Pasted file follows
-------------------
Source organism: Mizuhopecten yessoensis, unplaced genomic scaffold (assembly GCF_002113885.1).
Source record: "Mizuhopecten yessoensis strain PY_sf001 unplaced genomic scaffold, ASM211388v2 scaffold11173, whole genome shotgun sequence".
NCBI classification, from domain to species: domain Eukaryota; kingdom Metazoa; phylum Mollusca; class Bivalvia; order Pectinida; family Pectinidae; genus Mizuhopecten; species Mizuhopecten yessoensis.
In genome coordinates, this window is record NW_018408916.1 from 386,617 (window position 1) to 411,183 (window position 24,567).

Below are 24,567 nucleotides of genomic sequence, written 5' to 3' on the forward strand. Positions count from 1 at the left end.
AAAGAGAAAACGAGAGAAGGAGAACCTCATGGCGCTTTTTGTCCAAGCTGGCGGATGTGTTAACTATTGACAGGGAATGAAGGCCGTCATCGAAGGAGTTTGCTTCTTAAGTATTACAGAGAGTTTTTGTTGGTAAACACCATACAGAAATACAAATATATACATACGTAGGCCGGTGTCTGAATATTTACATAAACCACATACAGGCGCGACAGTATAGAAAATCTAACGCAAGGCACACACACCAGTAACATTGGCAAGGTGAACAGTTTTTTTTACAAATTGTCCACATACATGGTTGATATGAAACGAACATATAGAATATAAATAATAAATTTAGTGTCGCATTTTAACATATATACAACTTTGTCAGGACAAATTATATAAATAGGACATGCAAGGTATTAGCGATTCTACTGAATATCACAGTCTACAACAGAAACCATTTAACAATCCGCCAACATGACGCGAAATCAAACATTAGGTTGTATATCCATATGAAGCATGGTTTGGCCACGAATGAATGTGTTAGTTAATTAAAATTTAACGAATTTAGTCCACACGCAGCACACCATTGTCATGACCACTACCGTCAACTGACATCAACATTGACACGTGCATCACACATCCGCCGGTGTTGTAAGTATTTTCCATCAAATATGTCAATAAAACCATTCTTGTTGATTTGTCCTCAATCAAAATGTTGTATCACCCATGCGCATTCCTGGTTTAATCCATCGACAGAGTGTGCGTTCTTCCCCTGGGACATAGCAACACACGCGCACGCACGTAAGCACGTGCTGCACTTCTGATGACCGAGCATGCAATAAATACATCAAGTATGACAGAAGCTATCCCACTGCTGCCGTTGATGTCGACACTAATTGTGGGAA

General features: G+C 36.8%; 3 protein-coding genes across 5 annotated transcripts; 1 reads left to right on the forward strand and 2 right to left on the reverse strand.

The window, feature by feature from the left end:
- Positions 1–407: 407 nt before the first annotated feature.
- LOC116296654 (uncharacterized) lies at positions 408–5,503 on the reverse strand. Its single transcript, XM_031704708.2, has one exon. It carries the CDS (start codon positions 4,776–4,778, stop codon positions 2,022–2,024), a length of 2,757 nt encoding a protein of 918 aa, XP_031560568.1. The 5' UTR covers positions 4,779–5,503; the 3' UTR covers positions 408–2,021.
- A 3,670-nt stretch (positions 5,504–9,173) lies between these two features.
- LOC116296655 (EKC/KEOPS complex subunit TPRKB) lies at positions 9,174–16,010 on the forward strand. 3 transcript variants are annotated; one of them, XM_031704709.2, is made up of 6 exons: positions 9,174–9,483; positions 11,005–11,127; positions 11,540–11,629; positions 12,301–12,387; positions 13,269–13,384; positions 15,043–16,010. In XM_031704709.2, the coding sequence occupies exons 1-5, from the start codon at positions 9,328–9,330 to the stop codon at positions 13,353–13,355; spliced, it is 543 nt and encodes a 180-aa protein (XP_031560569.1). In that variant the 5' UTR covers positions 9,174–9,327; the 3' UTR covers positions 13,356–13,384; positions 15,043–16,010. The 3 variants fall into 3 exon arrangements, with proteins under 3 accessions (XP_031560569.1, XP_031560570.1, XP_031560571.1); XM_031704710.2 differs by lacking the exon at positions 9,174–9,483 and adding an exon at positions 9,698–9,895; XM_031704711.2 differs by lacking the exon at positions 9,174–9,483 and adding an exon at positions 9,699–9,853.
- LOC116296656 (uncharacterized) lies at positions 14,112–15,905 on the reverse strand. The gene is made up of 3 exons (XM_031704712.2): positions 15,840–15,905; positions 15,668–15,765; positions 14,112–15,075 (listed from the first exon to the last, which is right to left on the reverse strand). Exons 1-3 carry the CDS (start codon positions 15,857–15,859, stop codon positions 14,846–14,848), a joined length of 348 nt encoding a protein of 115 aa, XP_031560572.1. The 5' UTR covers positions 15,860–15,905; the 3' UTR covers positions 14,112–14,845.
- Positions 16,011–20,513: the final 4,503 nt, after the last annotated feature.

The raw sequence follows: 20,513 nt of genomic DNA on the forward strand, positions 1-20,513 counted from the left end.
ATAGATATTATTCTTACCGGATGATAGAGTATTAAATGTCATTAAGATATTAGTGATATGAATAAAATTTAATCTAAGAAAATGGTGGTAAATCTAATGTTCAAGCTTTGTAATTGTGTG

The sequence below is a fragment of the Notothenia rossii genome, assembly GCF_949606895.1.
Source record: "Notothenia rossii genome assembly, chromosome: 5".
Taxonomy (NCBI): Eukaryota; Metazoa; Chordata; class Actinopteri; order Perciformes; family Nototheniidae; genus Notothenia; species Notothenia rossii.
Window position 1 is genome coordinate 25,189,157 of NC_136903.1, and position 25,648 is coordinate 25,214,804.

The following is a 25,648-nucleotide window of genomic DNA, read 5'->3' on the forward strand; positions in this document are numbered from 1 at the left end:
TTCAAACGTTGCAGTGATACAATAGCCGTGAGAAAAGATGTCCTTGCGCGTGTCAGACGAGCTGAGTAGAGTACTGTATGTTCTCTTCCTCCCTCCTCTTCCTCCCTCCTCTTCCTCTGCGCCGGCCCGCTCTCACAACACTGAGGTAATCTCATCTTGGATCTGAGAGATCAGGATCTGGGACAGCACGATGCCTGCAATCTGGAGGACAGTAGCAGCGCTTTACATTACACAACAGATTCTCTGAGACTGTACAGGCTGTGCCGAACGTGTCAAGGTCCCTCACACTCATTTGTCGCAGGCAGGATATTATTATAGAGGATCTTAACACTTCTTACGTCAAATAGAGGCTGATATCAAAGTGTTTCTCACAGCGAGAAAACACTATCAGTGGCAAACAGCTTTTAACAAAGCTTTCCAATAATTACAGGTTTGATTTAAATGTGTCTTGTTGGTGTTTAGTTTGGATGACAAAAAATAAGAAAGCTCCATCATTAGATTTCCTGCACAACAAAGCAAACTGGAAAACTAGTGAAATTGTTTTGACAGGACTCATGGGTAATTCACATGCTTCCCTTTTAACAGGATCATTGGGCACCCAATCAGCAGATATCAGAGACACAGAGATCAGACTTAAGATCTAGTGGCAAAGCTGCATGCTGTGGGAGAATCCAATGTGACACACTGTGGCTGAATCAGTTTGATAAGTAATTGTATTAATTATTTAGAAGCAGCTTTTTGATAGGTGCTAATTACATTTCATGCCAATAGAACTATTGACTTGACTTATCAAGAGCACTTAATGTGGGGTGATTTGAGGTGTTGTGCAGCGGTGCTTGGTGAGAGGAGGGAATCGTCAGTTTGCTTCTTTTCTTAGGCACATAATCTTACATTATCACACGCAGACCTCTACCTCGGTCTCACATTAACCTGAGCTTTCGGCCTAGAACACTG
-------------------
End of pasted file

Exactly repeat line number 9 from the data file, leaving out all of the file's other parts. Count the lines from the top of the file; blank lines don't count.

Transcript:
- Positions 1–407: 407 nt before the first annotated feature.